Prototyping Part 3 – Functional Prototypes

This post is the third and final in a series of three dealing with prototyping. In the first instalment, I discussed why we prototype – the reasons are many, but essentially boil down to ensuring that our designs anticipate all requirements and meet them as well as possible. The second dealt with visual prototyping, vitally important in ensuring that our designs look great in and of themselves, and in their environment. In this post I’ll deal with functional prototyping – a critical step in assuring utility and usability in many types of design. In my experience, there are three main types of functional prototype:

– Proof of Concept – This type of prototyping is part ideation and invention. It’s a way of moving from sketchbook to three dimensions as quickly as possible. Most things that are manipulative or interactive in nature can be simulated in simpler ways to determine if they have enough merit to develop further. The methods of producing these proof of concept prototypes usually involve things like cardboard and hot glue – nothing sophisticated. Sometimes, things can get a bit more serious, using wood where later it would be aluminum, but the prime objective is to quickly and inexpensively develop a design that works. If you want to know more about this class of prototyping, check out Paul Orselli’s blog¬†ExhibiTricks, he’s written extensively on the subject.

– Dimensional – Mostly this is a way of confirming scale and functionality. It can often be extremely inexpensive to carry out, as it can involve mock-ups with objects from around the office. For me, it often serves as a way of confirming what existing ergonomic data might suggest, especially when data for a very specific application is not available. This might be the height or depth of counter surfaces, or the mounting height for an interactive. With a bit of quick testing with a tape measure and some post-it notes, we can avoid costly mistakes. In environmental graphic design, it can offer us ways to confirm typography in specific settings, by using full-scale prints for physical readability testing. For both exhibits and signage, site conditions can render “standards” less than optimal. Physical on-site prototypes are often the best way to have confidence that layouts are optimally readable.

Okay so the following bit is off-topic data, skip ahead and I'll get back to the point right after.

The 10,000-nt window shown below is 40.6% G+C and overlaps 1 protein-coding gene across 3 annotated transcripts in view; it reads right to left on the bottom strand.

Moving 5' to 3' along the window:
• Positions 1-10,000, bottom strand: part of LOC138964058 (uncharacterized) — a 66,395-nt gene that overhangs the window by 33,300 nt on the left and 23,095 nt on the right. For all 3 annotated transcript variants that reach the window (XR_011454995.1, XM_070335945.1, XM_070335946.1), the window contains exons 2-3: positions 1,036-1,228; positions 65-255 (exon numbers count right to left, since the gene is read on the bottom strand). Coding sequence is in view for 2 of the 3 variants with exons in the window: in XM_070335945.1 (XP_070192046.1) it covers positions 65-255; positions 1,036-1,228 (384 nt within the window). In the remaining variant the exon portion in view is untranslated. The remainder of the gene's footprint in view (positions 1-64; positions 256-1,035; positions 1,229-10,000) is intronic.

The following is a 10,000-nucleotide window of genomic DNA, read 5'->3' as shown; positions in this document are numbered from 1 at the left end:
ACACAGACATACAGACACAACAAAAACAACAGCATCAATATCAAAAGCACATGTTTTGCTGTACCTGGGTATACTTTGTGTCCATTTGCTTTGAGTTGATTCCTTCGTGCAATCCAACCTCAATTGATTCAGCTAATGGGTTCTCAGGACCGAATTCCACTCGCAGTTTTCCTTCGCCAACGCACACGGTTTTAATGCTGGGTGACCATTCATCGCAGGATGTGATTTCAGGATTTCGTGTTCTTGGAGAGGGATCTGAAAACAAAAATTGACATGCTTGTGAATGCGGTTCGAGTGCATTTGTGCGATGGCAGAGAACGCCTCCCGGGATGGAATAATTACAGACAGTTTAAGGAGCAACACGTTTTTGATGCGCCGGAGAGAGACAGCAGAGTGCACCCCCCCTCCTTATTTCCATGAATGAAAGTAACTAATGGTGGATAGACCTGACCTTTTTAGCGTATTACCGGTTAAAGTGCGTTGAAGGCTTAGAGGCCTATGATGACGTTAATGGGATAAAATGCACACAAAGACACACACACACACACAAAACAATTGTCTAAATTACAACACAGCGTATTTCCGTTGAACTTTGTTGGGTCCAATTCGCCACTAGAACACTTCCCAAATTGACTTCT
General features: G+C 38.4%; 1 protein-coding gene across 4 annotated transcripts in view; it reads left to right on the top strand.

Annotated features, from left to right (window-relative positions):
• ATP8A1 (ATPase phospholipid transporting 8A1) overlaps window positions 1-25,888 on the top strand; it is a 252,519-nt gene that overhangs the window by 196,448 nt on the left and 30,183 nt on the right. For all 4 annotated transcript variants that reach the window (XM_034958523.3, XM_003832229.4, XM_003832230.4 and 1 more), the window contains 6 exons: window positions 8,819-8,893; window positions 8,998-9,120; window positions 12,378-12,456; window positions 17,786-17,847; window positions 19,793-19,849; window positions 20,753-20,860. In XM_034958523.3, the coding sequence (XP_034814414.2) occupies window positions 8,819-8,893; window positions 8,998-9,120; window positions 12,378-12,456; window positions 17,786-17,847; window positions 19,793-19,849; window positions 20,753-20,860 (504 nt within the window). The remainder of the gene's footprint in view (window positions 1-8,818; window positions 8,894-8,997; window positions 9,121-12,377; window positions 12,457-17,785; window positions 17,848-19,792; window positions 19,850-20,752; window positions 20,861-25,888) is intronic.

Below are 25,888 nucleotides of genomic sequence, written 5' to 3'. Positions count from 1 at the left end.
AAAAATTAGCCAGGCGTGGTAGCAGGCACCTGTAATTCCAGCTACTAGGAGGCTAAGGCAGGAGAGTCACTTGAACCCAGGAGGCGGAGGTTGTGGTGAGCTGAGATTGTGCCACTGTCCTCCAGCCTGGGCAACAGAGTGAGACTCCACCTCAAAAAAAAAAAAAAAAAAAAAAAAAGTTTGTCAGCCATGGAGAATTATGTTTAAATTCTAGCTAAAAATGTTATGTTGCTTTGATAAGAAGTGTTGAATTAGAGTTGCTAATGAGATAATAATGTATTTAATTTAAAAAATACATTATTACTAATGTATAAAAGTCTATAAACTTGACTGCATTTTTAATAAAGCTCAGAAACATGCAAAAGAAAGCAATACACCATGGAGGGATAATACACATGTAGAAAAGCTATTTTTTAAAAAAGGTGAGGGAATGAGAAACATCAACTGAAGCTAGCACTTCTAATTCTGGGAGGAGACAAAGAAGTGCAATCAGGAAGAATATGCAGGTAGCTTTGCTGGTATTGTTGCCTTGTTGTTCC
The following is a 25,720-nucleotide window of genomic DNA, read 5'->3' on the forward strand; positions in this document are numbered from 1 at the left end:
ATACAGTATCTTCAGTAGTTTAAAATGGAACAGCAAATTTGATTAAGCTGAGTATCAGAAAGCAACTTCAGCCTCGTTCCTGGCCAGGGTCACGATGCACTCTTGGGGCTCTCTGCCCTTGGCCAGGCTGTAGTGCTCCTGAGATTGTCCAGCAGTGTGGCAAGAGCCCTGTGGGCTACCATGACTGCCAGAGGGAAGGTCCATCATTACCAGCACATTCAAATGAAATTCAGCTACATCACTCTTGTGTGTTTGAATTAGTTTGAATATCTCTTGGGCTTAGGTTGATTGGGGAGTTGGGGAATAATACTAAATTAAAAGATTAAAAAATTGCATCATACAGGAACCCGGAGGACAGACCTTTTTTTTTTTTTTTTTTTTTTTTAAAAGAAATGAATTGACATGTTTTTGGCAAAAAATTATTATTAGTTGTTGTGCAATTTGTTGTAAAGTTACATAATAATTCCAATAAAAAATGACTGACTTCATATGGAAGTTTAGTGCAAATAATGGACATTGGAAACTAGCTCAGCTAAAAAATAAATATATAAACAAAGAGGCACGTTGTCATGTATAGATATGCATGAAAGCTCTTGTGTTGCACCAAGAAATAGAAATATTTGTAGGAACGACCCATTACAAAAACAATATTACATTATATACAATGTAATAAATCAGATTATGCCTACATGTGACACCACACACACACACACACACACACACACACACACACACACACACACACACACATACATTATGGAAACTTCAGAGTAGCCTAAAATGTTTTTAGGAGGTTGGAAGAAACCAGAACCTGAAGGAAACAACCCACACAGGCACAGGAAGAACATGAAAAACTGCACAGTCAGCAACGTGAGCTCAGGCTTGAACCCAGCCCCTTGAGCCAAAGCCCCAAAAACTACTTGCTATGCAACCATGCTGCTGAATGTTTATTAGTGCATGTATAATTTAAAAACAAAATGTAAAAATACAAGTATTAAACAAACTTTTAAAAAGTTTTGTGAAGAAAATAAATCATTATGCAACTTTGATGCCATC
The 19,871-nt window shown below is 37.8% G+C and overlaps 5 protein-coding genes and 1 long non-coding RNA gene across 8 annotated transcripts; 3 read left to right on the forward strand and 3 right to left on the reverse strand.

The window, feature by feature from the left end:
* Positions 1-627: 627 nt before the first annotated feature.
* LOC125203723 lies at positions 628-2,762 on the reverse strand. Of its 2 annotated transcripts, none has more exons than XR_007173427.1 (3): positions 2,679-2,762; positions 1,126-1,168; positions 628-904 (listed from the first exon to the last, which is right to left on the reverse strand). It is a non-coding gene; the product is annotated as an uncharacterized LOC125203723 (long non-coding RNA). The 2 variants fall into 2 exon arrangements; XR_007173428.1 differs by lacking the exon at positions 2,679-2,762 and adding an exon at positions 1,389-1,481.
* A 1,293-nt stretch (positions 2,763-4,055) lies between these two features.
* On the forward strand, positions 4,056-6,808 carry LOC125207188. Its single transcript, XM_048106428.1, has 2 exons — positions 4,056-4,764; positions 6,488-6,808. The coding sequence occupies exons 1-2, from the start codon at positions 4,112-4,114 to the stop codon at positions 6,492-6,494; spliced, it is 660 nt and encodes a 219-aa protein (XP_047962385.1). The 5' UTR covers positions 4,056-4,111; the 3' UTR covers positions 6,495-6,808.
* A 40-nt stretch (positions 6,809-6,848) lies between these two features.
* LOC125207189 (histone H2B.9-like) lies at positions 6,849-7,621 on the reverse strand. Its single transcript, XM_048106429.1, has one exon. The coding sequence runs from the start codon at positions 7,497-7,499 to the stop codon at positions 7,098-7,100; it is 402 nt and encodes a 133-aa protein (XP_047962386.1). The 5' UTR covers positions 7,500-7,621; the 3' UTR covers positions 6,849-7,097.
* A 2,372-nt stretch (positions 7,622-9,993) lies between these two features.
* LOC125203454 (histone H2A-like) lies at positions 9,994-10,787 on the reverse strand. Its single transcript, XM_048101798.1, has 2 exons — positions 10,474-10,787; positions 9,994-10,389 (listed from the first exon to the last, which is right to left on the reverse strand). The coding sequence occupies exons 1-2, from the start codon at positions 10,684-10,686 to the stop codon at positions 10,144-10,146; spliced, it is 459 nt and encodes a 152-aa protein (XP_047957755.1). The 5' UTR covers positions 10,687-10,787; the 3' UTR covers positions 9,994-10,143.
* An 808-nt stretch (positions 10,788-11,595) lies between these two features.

– Pre-production prototypes – As the name suggests, this is a sort of last call for refinements before we commit to production. This type of prototype should be done in the real materials and finishes. The best scenario for this category is to establish a fabrication contract and have that fabricator produce an initial instance of the design(s) to ensure that everything works as expected and that there are no surprises in assembly, fit or finishes. As with other kinds of prototyping, it’s OK to isolate only certain details for prototyping, especially when the budget is tight. To treat fabricators fairly, contracts should anticipate this step so that fabricators are all bidding on the same thing, and are fairly compensated.

If you’re a designer, I encourage you to use prototyping in all its forms to produce better designs. If you’re a design client, I hope that this series of posts has helped you to see that prototyping doesn’t cost, it pays!

Have any success stories with prototyping you’d like to share? Words of wisdom? Did I leave something out? I look forward to hearing from you